Here, he talks GW through his early roots, dazzling techniques and the secrets to getting the most out of his six-string...
When was the moment you realized the acoustic would be your primary means of expression?
“I picked up the guitar when I was 10. It was a classical guitar and in that kind of world, 10 is actually kinda old to be starting. When you see these classically trained violin players, they usually start at four or five. I got into playing classical because my dad wanted to find me something to do. I didn’t ask him though…
“I loved music, especially metal around the age of 10. Metallica is usually the first thing people get into with heavy metal. My dad is also really into rock, so he wanted me to start practicing. His friend was a classical teacher and they randomly bumped into him in a shop, and that guy told him he wouldn’t teach me because he hated children...”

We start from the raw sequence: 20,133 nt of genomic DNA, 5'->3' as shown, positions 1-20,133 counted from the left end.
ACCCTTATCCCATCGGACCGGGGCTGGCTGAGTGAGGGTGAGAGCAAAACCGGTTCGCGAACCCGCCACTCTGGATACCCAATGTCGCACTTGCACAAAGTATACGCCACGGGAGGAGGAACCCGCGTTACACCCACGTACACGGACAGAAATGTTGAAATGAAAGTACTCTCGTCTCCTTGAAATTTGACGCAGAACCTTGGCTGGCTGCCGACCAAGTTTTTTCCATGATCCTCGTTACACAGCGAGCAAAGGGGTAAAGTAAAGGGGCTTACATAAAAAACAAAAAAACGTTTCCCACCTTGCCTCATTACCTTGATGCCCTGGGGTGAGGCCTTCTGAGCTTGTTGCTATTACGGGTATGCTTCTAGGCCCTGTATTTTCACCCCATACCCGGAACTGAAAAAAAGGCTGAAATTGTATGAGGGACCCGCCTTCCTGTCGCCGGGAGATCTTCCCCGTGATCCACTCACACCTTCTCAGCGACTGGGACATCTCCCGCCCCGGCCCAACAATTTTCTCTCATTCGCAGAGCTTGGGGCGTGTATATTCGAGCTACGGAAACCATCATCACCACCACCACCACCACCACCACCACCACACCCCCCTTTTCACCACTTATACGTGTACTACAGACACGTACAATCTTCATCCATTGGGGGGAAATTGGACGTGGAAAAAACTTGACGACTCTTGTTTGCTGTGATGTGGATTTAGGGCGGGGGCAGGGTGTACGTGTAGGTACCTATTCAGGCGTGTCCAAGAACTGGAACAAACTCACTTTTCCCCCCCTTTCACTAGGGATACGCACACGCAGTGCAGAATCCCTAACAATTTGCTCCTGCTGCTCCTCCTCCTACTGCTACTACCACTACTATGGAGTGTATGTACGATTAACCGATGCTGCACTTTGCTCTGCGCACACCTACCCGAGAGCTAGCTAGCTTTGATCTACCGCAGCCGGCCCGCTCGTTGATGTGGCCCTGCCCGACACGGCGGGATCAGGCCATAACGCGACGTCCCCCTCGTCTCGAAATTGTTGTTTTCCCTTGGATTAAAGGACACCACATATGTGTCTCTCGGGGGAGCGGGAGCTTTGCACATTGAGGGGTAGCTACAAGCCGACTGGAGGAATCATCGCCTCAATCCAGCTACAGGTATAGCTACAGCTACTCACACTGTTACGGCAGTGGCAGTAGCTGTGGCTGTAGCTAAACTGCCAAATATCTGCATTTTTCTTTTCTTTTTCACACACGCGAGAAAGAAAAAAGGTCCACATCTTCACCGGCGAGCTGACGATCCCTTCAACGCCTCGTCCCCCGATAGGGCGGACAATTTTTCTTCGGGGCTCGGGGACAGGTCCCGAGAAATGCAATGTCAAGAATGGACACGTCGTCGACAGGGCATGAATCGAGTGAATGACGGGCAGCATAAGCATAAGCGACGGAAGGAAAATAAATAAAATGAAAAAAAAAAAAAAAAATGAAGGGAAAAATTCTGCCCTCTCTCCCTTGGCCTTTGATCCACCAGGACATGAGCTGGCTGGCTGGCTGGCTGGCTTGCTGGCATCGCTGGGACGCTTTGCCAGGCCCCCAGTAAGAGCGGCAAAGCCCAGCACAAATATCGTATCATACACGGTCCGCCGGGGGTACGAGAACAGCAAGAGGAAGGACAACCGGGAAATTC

That’s quite an odd thing to say…
“What a response, right?! But he gave my dad the card of a different teacher in the same city, and that guy did take me on for lessons. Immediately he was impressed and very supportive. So I started out playing purely classical and started gaining some recognition in terms of contests here in Poland.
“I really enjoyed practicing, which is something people don’t normally like, and that helped me get into it quickly. I don’t remember the exact date but my dad and my teacher have told me I won my first competition within three months… which is super quick for a beginner. It was a 10 year-old’s competition – after that I felt really motivated.”
So what did you end up doing next?
“The next few years were development-heavy for me, but I slowly started to get a little bored of classical music – or rather just repeating what others had played for decades, for centuries. You get a track to learn, it’s a standard in the classical repertoire, and you play it exactly the same way as 50 other people in your school would. So what’s the point?